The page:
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What the Bishops have done and said:

"No peace without justice . . . ."

For the past two decades, at least, there has been a notable tendency for the so-called "mainline" Protestant denominations - such as the Episcopal Church of the United States (and its Anglican counterpart in England), the Presbyterian Church, the United Church of Christ, and others - to identify the Palestinians as the victims of the Mideast conflict, and Israel as the aggressor. This tendency is not always - in fact it is seldom - stated as bluntly as this.

But the argument that the "illegal Israeli occupation of Palestinian territories" is the fundamental cause of the "plight of the Palestinians" - and sometimes of the entire conflict in the Middle East - has acquired official status among many Protestant leaders.

" . . . our Palestinian brothers and sisters . . . ."

Church leaders, and the secular liberals who agree with them, denounce Israel's "expansion into Palestinian territories," its "oppression" and "humiliation" of the Palestinians, its "excessive" use of military force against terrorist outposts in West Bank and Gaza communities, and who argue that Prime Minister Ariel Sharon is as culpable in the current tragic violence as is PLO Chairman Yasser Arafat. A recent PBS Frontline special on the Israeli-Palestinian conflict sometimes made the entire phenomenon seem like nothing more than a grudge match between Sharon and Arafat: two old men who had outlived their time.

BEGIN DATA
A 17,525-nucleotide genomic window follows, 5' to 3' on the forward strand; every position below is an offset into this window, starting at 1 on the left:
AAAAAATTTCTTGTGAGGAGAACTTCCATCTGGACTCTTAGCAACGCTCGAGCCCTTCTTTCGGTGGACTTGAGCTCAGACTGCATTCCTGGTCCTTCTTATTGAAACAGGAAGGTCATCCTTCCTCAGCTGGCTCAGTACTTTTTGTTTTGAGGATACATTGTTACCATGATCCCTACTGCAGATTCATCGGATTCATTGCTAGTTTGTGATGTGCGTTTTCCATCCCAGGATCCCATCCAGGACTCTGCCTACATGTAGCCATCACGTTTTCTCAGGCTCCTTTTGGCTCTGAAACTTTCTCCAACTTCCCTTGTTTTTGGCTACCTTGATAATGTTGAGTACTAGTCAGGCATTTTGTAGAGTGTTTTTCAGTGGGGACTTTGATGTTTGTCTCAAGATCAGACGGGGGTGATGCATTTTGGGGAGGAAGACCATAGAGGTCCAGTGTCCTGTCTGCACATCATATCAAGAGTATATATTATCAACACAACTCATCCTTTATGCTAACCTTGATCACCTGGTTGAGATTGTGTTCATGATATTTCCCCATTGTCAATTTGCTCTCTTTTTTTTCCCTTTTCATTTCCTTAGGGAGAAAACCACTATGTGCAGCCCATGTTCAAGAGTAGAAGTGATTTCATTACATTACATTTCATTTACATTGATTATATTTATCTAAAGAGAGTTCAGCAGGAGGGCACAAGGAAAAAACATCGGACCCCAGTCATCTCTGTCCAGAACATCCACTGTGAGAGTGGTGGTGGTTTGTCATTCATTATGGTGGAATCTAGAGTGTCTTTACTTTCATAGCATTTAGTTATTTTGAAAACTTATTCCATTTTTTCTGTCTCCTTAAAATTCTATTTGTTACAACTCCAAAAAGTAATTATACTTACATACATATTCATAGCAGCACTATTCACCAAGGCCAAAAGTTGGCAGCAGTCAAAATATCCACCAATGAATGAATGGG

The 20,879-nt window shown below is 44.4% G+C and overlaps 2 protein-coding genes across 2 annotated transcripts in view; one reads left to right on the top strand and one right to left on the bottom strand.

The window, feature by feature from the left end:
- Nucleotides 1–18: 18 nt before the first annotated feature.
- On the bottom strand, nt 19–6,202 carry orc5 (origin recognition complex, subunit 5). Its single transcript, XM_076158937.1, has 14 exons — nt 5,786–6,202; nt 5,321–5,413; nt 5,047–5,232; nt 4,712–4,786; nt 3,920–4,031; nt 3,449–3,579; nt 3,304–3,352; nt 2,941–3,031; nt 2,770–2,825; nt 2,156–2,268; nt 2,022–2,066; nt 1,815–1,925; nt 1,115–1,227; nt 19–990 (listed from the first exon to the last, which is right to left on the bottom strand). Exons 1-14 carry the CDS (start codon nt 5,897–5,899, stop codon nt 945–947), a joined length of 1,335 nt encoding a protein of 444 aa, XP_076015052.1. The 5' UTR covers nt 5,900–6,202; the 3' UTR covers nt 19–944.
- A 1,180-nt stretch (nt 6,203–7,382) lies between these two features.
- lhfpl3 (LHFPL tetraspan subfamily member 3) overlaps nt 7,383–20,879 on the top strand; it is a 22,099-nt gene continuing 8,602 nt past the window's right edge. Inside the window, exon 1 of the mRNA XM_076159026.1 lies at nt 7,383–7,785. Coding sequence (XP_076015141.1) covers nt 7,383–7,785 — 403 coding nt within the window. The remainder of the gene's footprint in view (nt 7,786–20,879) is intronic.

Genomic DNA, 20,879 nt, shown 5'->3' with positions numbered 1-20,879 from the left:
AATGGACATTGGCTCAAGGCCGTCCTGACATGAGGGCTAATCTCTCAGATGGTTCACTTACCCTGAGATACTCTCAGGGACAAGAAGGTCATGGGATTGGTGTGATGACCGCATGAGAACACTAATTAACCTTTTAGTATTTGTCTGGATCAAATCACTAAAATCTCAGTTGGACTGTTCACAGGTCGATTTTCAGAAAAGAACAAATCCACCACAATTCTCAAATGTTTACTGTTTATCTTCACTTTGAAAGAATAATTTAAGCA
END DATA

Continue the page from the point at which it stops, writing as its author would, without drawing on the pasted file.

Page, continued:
Acting on the basis of a similar understanding, the three Episcopal bishops - Bishop M. Thomas Shaw, SSJE; Suffragan Bishop Barbara Harris; and Bishop Roy F. Cederholm, Jr. - staged a demonstration outside of the Israeli consulate in Boston on October 30, 2001, holding signs proclaiming a "Muslim-Christian Alliance" and denouncing "Destruction in Bethlehem". (The Israeli Defense Force had recently entered Bethlehem in search of the assassins of an Israeli cabinet minister.) At the time, Bishop Shaw explained his understanding of what has been going on in the Middle East: "Today and every day we stand with our Palestinian brothers and sisters who are suffering violence in West Bank towns occupied by Israeli forces. There can be no peace without justice, and the Palestinian people are victims of an injustice that cannot be allowed to continue" (Boston Globe, 31 October 2001, B1).

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Bishop Shaw with Mr. Yasser Arafat, Chairman of the PLO Executive Committee and President of the Palestinian National Authority.
Bishop Thomas Shaw with PLO Chairman Yasser Arafat.


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